H2-Metabolizing Prokaryotes

  • Edward SchwartzEmail author
  • Johannes Fritsch
  • Bärbel Friedrich


The reversible splitting of H2 into protons and electrons is a key process in the metabolism of many prokaryotes and has been studied extensively in a wide range of bacteria and archaea. Environmental H2 is an energy source for aerobic H2 oxidizers, methanogens, acetogens, and sulfate reducers and is a source of reducing power for anoxygenic phototrophs. H2 is released as a terminal metabolic product of both facultative and obligate fermenters. It is a byproduct of N2 fixation and phosphite oxidation. The H2-consuming and H2-evolving processes of microorganisms impact the global atmospheric H2 balance. N2 fixation in seas and lakes is a significant source of atmospheric H2. Soils are a major H2 sink. Entirely H2-based microbial ecosystems are widespread on the planet. The most important of them consists of the granitic layers of the planet’s crust, which on aggregate harbor a huge fraction of the total biomass on Earth. More spectacular are the submarine hydrothermal vents spewing H2-rich fluids. Current scenarios of pre- and protobiotic evolution envisage such sites as the cradle of terrestrial life. Based on their metal content, hydrogenases, the enzymes which catalyze the splitting of H2, can be divided into three groups of independent phylogenetic origin: [NiFe], [FeFe], and [Fe] hydrogenases. Three-dimensional structures available for representatives of all three groups reveal some remarkable features of these enzymes. The actual catalyst is a NiFe or Fe metallocomplex encased in a protein. Tunnels in the protein allow H2 to access or egress from the active site. A series of FeS clusters form an electrical circuit connecting the active site with binding sites (for cytochromes, pyridine nucleotides, and other redox partners) at the surface of the enzyme. The assembly and insertion of the active-site metallocomplex into the hydrogenase apoenzyme is an intricate, multistep process requiring several specialized accessory proteins. The genetic determinants for the hydrogenase catalytic components and for the accessory proteins are solitary or clustered. The mechanisms governing the expression of hydrogenase genes vary depending on physiological context. In obligate fermenters, for instance, expression of hydrogenase genes is typically constitutive. In facultative H2 oxidizers, on the other hand, hydrogenase gene expression is controlled by H2-sensing regulatory proteins. The diversity of metabolic processes involving H2 as an intermediate and the ubiquitous occurrence of hydrogenases in microbes testify to the importance of H2 metabolism in primeval cellular life forms.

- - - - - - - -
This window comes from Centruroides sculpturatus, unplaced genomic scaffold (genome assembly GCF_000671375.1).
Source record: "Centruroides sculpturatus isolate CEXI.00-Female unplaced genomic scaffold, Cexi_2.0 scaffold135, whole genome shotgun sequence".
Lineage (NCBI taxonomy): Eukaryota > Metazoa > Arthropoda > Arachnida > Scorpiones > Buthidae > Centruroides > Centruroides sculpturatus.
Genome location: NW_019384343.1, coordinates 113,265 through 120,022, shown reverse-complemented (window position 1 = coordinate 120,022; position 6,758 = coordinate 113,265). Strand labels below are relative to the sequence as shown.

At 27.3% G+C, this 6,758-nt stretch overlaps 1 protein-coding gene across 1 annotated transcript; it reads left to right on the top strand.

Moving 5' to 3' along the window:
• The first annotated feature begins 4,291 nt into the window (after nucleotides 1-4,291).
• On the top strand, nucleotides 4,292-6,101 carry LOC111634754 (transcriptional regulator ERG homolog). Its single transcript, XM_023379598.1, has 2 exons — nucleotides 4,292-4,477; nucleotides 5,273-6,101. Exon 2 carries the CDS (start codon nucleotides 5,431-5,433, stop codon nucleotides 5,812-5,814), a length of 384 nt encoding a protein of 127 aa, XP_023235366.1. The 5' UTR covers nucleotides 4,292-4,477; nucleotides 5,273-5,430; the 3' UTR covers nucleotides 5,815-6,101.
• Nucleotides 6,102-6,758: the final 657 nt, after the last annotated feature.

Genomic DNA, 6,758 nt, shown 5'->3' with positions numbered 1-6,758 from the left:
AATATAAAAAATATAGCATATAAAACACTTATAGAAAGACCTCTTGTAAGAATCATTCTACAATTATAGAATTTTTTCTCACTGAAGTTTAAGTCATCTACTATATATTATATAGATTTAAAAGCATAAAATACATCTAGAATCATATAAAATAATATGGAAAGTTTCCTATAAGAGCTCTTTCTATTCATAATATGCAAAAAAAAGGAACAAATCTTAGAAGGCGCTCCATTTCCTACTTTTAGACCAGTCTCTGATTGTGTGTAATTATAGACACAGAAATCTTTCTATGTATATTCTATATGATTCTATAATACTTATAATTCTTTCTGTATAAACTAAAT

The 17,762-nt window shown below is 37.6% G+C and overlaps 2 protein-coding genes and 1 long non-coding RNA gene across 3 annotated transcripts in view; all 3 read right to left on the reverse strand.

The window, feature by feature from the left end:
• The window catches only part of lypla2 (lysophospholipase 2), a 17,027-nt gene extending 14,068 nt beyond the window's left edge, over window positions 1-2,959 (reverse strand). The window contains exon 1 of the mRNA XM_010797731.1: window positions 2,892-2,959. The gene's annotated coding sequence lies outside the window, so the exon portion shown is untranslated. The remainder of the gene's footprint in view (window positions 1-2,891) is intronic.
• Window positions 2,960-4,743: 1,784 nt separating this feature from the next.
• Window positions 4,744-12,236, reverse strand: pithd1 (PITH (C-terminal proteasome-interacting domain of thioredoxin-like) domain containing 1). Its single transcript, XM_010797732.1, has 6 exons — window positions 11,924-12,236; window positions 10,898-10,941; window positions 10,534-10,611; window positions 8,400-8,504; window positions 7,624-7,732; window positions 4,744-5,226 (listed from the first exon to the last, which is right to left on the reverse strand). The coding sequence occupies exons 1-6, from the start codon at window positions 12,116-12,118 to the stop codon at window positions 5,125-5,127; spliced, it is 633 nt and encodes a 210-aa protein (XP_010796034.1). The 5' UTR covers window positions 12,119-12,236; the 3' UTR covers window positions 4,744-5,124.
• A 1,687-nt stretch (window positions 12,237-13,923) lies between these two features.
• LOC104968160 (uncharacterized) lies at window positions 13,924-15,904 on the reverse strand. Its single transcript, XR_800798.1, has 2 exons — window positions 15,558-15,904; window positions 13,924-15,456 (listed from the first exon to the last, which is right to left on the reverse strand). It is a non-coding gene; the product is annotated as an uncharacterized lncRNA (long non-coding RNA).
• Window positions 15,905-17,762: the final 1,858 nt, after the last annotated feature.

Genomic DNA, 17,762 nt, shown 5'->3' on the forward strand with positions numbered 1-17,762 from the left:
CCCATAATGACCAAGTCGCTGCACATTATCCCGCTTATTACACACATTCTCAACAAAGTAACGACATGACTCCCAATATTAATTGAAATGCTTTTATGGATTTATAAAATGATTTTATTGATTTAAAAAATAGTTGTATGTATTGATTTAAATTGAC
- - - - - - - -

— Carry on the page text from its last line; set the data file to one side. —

The authors are indebted to their colleague O. Lenz for helpful comments on the manuscript.


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